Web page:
Being completely disconnected on holiday isn’t as romantic as some purist travellers may suggest. It might be fine if you plan to stay on a beach or spend your days snorkelling with dolphins, but if you have to navigate your way around a country, travelling without access to GPS-assisted maps, currency converters and email seems a silly restriction. Especially when travelling in a country like Iran. Here, the private and public spheres are two completely different worlds and access to social media can make the difference between merely learning about heritage through visits to historical sites and experiencing the everyday lives of modern Iranians.
It was how I came to be at a party in Tehran among a crowd of good-looking, fashionable millennials: men, women, gay, straight. The obligatory hijabs were left at the door. On the kitchen table, there were unmarked bottles of aragh saghi – literally, dog alcohol – a moonshine made from raisins. People were dancing, drinking, and discussing whether it was time to call a drug dealer.
Before I embarked on my month-long trip to Iran, Iranian friends suggested I use social media to guide my travels through the Islamic Republic. Even during the first two weeks, which I spent on an organised tour, writing a feature for another publication, I was able to fill a few holes in the standard group itinerary with meaningful interactions outside the comfortable but limiting tourist bubble. It started in the ancient Silk Road city of Isfahan when I accepted an offer from Alireza, a 24-year-old auto parts dealer who had contacted me through couchsurfing.org, a social media platform for hospitality exchange. He invited me to dinner with his family.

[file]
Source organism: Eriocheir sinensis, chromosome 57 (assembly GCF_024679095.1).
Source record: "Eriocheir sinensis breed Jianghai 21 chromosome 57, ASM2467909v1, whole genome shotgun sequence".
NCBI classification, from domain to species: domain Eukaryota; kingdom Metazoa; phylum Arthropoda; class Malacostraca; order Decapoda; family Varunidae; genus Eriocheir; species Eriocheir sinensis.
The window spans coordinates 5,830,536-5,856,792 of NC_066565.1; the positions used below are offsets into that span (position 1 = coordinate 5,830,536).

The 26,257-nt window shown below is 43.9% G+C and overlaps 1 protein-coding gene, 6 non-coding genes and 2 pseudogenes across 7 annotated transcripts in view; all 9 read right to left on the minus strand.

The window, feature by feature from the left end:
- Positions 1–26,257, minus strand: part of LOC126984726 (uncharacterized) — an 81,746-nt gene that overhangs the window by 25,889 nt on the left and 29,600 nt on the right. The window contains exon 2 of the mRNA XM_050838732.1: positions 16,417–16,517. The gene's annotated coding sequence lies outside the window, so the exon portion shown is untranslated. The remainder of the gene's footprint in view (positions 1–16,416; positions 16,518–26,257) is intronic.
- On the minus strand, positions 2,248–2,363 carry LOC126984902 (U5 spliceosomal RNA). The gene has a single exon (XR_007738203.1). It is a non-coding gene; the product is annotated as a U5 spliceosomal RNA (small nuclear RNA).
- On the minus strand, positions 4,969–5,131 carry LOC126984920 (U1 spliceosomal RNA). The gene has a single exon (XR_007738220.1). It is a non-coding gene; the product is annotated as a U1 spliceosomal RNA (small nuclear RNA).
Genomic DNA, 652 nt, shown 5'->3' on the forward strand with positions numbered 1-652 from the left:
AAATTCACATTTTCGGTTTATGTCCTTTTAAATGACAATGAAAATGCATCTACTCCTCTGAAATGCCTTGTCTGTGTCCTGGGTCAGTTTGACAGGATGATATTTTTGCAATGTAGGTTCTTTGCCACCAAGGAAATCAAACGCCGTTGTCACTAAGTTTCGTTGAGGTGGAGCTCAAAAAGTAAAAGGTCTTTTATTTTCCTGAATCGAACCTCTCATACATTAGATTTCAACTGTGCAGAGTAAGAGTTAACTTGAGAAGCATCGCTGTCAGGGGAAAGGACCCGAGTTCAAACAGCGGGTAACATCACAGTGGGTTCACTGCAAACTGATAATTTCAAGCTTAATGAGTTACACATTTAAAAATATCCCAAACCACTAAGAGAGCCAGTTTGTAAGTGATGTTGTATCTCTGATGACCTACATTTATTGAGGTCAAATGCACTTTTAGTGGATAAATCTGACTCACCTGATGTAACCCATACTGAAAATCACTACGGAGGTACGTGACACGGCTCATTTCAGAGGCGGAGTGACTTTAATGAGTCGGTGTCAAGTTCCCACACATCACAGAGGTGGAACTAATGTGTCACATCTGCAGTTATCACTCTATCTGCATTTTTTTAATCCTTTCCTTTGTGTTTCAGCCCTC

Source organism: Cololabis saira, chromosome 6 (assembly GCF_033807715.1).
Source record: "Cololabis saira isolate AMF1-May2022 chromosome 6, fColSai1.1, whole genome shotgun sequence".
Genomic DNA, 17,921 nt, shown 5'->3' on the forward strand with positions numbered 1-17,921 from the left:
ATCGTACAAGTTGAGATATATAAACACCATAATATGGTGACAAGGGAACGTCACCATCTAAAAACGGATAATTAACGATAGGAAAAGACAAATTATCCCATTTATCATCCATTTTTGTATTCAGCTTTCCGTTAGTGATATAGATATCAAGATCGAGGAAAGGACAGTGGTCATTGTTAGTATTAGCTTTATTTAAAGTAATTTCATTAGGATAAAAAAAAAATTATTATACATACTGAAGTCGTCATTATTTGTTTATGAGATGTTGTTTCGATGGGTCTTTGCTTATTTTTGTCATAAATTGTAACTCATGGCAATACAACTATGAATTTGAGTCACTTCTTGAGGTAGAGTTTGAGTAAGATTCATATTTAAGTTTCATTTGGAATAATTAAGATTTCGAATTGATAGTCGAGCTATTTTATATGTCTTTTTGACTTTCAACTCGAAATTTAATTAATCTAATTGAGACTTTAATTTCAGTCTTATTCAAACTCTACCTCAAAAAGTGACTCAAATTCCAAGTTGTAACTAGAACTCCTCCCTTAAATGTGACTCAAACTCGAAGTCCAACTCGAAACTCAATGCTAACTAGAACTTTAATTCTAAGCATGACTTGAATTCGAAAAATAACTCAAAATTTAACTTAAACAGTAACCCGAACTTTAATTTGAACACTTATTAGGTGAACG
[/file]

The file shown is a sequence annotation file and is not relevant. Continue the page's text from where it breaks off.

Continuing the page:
When I arrived at his home, I was welcomed with a generous meal and curious questions from family and friends gathered around a fire in the leafy courtyard. In particular, they wanted to know about the image of Iran abroad. This had been the recurring theme from people who had approached us in the street, often stopping simply to express their gratitude to us for visiting Iran.
I had grown used to Iranians going out of their way to point out that any anti-western propaganda we encountered was an embarrassment to them. On a walk around downtown Tehran on the day of my arrival, I had paused to photograph a large sign on the side of a 10-storey building. It depicted Barack Obama on par with Shemr, the seventh-century villain who killed the beloved Imam Husayn, grandson of the prophet Muhammad. “Please, nobody takes these things seriously,” said two passersby. This apologetic attitude continued on Instagram after I posted the photo, and applied the hashtags #seeyouiniran and #tehranlive. In the comments, Iranians ridiculed the sign and assured me that “only a tiny minority of idiots” thought this way. Along with their messages came invitations to show me around in Tehran.
After we finally cleared our plates, Afshin called friends who arrived in a car to drive us all to a mountain park, where we watched the shimmering city lights, talked politics and religion, and smoked weed. It was my first glimpse of a different side of Iran: the everyday reality hidden behind news reports and history pages. It was generous, warm, fun and defiant.
In the following weeks, I travelled independently, relying on the advice and generosity of ordinary Iranians through Facebook, Instagram, and the hugely popular instant messaging app Telegram Messenger, which many believe is better secured against government monitoring than WhatsApp. Of course, not all encounters were limited to instant messages and emails. Through Couchsurfing, people invited me to stay at their homes and show me around.